to adopt means to insure safety and
that in particular the Eiiers factory
elevator was safeguarded to a greater
etxent than the average and could not
be arranged as demanded without in
terfering with the reeasonable nsefuf
ness of same.
ORLANDO 0. ROWLAND DIES
Xatlve Son of Oregon Passes Away
at Home of Sister Here.
Orlando O. Rowland, a native son of
Oregon, born In Lane County, July 17,
1862, died yesterday at the home of
his sister, Mrs. Estella Roberts. In this
city, from an attack of bronchial trou
ble. His parents, Mr. and Mrs. L. D.
Rowland, came to Oregon from Illinois
in 1852.' The greater part of his life
was passed in Oregon; but for the past
few years he had been making his
home in Seattle. About a month ago he
moved to this city once more;
He is survived by two sons, Jesse
and Howard. The funeral will be held
from the Finley undertaking parlors to
morrow at 2 o'clock. .
THEATER MAN ARRESTED
Union Picket Charges G. &. Snrnas
With Threatened Shooting.
G. S. Surnas, proprietor of a movlng
plcture theater at 44 Third street North,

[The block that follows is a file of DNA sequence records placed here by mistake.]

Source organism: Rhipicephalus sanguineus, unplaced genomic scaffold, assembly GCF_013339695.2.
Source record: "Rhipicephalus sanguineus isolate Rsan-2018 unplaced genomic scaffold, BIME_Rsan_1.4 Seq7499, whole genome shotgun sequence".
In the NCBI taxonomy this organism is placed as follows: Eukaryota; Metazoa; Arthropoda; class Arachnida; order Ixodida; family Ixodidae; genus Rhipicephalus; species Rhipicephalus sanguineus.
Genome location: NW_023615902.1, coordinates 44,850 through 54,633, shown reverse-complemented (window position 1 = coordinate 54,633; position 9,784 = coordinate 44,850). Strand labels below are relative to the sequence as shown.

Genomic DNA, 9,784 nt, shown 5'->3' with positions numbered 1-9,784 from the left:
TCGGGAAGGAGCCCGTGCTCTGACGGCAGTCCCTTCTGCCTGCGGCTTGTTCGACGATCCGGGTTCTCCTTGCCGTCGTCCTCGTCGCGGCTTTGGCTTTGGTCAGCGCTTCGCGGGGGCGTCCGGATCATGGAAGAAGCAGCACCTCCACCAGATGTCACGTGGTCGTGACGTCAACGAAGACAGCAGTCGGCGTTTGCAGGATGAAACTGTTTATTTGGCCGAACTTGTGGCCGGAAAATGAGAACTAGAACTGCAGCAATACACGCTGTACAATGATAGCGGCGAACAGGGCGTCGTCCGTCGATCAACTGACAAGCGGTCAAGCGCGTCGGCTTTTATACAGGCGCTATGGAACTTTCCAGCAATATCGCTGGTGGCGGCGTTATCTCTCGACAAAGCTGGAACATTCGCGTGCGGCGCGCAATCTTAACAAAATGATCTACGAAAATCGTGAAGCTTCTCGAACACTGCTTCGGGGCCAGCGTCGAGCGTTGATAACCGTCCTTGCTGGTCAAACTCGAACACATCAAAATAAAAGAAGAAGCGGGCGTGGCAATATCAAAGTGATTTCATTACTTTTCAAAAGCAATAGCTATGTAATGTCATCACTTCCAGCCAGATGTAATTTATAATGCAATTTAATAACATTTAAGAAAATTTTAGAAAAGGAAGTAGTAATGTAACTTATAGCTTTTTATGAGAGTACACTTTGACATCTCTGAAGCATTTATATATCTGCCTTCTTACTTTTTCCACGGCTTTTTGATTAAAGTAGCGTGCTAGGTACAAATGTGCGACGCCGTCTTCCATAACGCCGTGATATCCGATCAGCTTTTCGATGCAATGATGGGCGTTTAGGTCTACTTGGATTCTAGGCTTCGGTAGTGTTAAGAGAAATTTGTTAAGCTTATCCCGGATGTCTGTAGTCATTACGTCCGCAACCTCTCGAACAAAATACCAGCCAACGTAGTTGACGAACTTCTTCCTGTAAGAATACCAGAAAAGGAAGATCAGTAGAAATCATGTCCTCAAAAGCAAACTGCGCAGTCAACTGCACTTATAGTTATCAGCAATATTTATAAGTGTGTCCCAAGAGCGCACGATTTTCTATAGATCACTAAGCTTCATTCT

was arrested last night charged with
threatening to shoot Fred W. Fry, -a
union picket, who had been carrying a
banner in front of the theater. The
controversy bad been over the employ
ment of a nonunion film operator, and
on this account the place was boy
cotted. Fry went to the police station for aid
when Surnas is alleged to have drawn
Grtmtty f tductd focsimtU of
well doing is a
HIGH-CLASS LITTLE FARMS
. AT VERY LOW PRICES
Some of the RICHEST LAND in the TUALATIN VALLEY
divided into small tracts, containing from 2 to 15 acres each.
BEAUTIFUL HOME SITES
Especially adapted to Poultry Raising, the growing of LOGAN
BERRIES, garden truck and all kinds of Fruits and Vegetables.
$150 and Up Per Acre
Wouldn't you like to own a nice little place, just away from tho
smoke, dust and'noise of the city, where the little oDes are safe
from injury, where the whole family can join in helping to make
a good living; a comfortable home and future independence?
Saving Rent-Means Saving Money
The Harbolt-Wilson Co., Inc.
710-718 Lewis Bldg., Portland, Oregon Marshall 4200, A 7158
Write, Phone or Call for
BANK THEFT BAFFLING
FEDERAL EXAMINER WOXDEKS
HOW BAKER OPERATED.
Peculations Xow Believed to Exceed
$160,000 Eight Friends Fur
nish Bond for $40,000.
SAN FRANCISCO. March 15. How
much monev Charles F. Baker stole
from the Crocker National Bank was
still a conjecture today.
"We are not yet in a position to say